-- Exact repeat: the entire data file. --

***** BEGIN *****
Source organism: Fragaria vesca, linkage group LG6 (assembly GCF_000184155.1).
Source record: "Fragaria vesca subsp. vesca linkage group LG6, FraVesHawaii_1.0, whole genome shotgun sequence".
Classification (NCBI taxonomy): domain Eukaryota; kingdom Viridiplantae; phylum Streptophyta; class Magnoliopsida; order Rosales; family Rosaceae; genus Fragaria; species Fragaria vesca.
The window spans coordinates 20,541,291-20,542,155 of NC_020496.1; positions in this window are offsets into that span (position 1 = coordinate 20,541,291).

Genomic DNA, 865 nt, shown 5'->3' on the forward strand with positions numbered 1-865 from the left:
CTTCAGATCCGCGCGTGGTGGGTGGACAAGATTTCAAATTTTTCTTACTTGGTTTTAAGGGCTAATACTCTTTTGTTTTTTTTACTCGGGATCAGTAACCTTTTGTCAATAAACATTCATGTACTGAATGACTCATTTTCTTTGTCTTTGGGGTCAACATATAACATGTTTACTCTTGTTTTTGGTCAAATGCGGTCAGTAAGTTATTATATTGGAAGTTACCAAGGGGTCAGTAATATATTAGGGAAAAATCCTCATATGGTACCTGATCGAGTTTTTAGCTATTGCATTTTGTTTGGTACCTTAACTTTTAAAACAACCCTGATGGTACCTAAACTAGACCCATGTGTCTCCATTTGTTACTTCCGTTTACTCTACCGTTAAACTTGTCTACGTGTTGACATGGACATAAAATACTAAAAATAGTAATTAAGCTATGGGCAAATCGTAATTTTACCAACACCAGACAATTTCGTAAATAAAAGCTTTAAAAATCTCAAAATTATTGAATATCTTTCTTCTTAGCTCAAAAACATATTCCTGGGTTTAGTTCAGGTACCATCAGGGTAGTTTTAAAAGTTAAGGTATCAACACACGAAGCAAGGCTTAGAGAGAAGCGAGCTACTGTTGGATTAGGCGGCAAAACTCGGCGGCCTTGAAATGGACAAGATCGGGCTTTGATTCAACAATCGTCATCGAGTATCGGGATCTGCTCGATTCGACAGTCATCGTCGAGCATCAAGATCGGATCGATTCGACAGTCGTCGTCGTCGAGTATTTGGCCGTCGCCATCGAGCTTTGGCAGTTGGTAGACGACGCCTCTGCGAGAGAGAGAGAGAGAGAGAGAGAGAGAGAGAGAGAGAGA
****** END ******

Source organism: Fragaria vesca, linkage group LG6 (assembly GCF_000184155.1).
Source record: "Fragaria vesca subsp. vesca linkage group LG6, FraVesHawaii_1.0, whole genome shotgun sequence".
Classification (NCBI taxonomy): domain Eukaryota; kingdom Viridiplantae; phylum Streptophyta; class Magnoliopsida; order Rosales; family Rosaceae; genus Fragaria; species Fragaria vesca.
The window spans coordinates 20,541,291-20,542,155 of NC_020496.1; positions in this window are offsets into that span (position 1 = coordinate 20,541,291).

Genomic DNA, 865 nt, shown 5'->3' on the forward strand with positions numbered 1-865 from the left:
CTTCAGATCCGCGCGTGGTGGGTGGACAAGATTTCAAATTTTTCTTACTTGGTTTTAAGGGCTAATACTCTTTTGTTTTTTTTACTCGGGATCAGTAACCTTTTGTCAATAAACATTCATGTACTGAATGACTCATTTTCTTTGTCTTTGGGGTCAACATATAACATGTTTACTCTTGTTTTTGGTCAAATGCGGTCAGTAAGTTATTATATTGGAAGTTACCAAGGGGTCAGTAATATATTAGGGAAAAATCCTCATATGGTACCTGATCGAGTTTTTAGCTATTGCATTTTGTTTGGTACCTTAACTTTTAAAACAACCCTGATGGTACCTAAACTAGACCCATGTGTCTCCATTTGTTACTTCCGTTTACTCTACCGTTAAACTTGTCTACGTGTTGACATGGACATAAAATACTAAAAATAGTAATTAAGCTATGGGCAAATCGTAATTTTACCAACACCAGACAATTTCGTAAATAAAAGCTTTAAAAATCTCAAAATTATTGAATATCTTTCTTCTTAGCTCAAAAACATATTCCTGGGTTTAGTTCAGGTACCATCAGGGTAGTTTTAAAAGTTAAGGTATCAACACACGAAGCAAGGCTTAGAGAGAAGCGAGCTACTGTTGGATTAGGCGGCAAAACTCGGCGGCCTTGAAATGGACAAGATCGGGCTTTGATTCAACAATCGTCATCGAGTATCGGGATCTGCTCGATTCGACAGTCATCGTCGAGCATCAAGATCGGATCGATTCGACAGTCGTCGTCGTCGAGTATTTGGCCGTCGCCATCGAGCTTTGGCAGTTGGTAGACGACGCCTCTGCGAGAGAGAGAGAGAGAGAGAGAGAGAGAGAGAGAGAGAGA